The Washoe princess had done something of which her tribe didn’t approve. Much to the dismay of her family she had run off with a white man. Her father being the instinctual hunter and gatherer sought her whereabouts. Her brothers found her and the white man and brought them back to her father. The white man was scalped and the princess was dragged to her death until her father reached the shores of Dá’aw. He then tossed her body into the chilly waters of this heavenly lake. There the fish below ate away at her flesh and feasted upon her brown eyes. It was due to the protective vessel of skeletal proportions that the fish could not get to her heart. As she rested forever cold in the depths of this alpine lake, the currents so deep they sent her bones whirling around and around, while her heart sat peaceful, yet petrified.
One day, after many seasons had passed, a young Native American man came to the shores of Dá’aw with his canoe in tow, looking to catch a few fish. The natives warned him not to fish the waters where the currents rise to the surface, forming a whirlpool. This was because these waters were in fact haunted with cursed fish, cursed with the poison of lost love. These fish, if caught was said through lore, to bring about a curse of loneliness. The man, of course, did not listen and proceeded to go fishing. As the man found himself lost in his own art of fishing—fishing for the fish of his life—he was so focused on catching a fish that he didn’t realize the whirlpool’s current had pulled him adrift upon the haunted waters of love. When he noticed the current drawing him in, he paddled with ease until he found calmer water. From there, he proceeded to fish.
After a few casts, the hook sunk with ease through the icy, crystal blue waters. The hook, it then snagged itself stuck, of all places, within the princess’ petrified heart. The man he felt the hook catch and he thought to himself, “I’ve caught a big one, the fish of my life. This fish will feed the whole village.” In his mind, he was thinking, “The village will be so proud of me, everyone will be fed with hope, and I shall be free of a hunter’s chore for at least a season.” Then he came to realize the weight that pulled on the other end of his fishing pole—it was the weight of resting in peace—it juddered his canoe with all of its might. The other end of his line, it jerked, it cried with courage, it pulled at his so-called strength, all the while he found himself fighting a strength he had never known. The lake started stirring, the whirlpool it doubled in size in a moment’s notice. The canoe it started thrashing, agitated with a violent turbulence like nothing the man had ever seen. The man’s mind shook with a quaking mentality as the hidden princess was trying to disentangle her self. But the more she struggled to untangle her self, the more tangled she became as the man’s line wrapped around the bones of her eternal being. No matter how hard she fought, the man kept reeling, dragging her upwards with his strength, he had tugged at her heart until she reached the surface, by nothing more than that of his sheer will.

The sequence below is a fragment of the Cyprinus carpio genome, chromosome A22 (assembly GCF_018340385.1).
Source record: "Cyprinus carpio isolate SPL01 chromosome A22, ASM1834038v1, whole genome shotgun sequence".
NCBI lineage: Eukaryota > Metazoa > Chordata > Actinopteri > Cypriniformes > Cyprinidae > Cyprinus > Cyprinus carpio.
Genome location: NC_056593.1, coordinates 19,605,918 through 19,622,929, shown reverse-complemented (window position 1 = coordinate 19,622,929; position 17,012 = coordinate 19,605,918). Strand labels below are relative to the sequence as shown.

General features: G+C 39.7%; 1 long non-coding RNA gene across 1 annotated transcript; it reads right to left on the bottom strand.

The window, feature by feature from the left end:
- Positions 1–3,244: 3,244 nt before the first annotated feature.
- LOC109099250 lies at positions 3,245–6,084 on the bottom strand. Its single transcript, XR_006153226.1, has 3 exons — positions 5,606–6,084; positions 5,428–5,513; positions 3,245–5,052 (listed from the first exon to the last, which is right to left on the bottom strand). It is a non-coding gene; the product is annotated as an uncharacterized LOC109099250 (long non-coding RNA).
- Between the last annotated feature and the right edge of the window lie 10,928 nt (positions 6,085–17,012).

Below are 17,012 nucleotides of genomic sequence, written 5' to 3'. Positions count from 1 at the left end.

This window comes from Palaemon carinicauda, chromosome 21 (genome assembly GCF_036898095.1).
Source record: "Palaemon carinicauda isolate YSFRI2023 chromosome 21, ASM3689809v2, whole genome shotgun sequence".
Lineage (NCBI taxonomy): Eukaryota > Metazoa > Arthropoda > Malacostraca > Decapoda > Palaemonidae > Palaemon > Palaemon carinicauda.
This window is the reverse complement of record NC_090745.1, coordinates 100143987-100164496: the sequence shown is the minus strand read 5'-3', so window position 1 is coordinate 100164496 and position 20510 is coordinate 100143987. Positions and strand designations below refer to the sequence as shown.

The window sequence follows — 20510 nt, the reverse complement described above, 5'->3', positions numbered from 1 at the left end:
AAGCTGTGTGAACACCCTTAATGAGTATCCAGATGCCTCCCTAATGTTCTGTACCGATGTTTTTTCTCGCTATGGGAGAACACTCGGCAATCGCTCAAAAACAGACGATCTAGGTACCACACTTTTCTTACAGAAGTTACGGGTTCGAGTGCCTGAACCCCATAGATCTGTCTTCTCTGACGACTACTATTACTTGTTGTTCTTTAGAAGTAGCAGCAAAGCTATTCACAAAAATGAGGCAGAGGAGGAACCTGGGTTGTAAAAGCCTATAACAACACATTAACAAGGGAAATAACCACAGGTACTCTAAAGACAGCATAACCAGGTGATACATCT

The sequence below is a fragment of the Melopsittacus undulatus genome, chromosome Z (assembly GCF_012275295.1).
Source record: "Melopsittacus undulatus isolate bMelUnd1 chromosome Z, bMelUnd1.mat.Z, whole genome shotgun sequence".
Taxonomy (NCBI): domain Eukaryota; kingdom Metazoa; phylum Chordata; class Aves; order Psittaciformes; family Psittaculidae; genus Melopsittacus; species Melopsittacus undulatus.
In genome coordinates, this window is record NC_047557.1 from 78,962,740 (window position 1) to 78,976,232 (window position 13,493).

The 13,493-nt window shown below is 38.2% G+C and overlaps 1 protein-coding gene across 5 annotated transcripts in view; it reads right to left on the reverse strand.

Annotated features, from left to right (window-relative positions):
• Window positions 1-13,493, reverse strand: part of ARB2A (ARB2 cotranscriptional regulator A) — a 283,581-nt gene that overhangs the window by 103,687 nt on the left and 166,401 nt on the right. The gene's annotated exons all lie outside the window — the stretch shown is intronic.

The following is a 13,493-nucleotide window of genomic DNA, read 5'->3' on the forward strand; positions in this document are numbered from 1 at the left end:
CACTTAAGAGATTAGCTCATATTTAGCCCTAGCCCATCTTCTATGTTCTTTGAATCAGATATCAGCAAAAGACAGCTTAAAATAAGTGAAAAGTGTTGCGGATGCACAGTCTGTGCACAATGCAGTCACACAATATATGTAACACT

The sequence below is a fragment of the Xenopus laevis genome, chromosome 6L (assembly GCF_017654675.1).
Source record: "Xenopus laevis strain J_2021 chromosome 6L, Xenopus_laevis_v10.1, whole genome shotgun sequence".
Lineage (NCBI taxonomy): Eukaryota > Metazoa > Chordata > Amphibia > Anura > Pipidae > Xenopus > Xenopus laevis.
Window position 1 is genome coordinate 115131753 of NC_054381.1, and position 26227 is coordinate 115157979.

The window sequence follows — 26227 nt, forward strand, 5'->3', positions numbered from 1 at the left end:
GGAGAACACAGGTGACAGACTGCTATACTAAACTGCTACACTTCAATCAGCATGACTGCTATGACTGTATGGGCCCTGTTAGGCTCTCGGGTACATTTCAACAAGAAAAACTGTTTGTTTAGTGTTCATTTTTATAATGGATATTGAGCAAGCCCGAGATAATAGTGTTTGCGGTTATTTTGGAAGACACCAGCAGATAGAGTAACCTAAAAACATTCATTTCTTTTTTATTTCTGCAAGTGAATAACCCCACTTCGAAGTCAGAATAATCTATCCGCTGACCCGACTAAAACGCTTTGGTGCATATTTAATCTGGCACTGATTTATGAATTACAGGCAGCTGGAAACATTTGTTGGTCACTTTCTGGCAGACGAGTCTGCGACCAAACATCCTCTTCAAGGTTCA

The man had turned around to grab his net—not paying attention to his catch—he had grown so excited with hope that he did not notice as her head had risen to the surface. He did not see the barnacles that filled her eyes, or the forest green moss that covered her cold scalp. Nor did he see the freshwater crustaceans that gleamed within the orbs of her skull. When the man finally turned around the princess’ skeleton was bundled up like a bag of bones on the tip of his canoe, hanging on by her teeth.
The man, his soul it screamed for the first time in his life. His heart, he could feel it beating in his knees, whilst his eyes hid haunted in the back of his head—his ears they turned to fire with fright. His face shone like the fear that fell upon his feet. He shrieked again and knocked her off the canoe with a swift kick of his foot. He began to paddle like a demon possessed for the shoreline. The man did not realize the princess was tangled within his line. He became frightened all the more as he looked behind—for she appeared to stand on her feet as he and the canoe approached the shore. No matter the direction in which he chose—she was right behind—within arm’s reach. Her illusive breath spoke of winter’s fog, pouring over the water like clouds of certain suffering. Her arms they flailed about, as though trying to snatch the man’s heart right out from within him.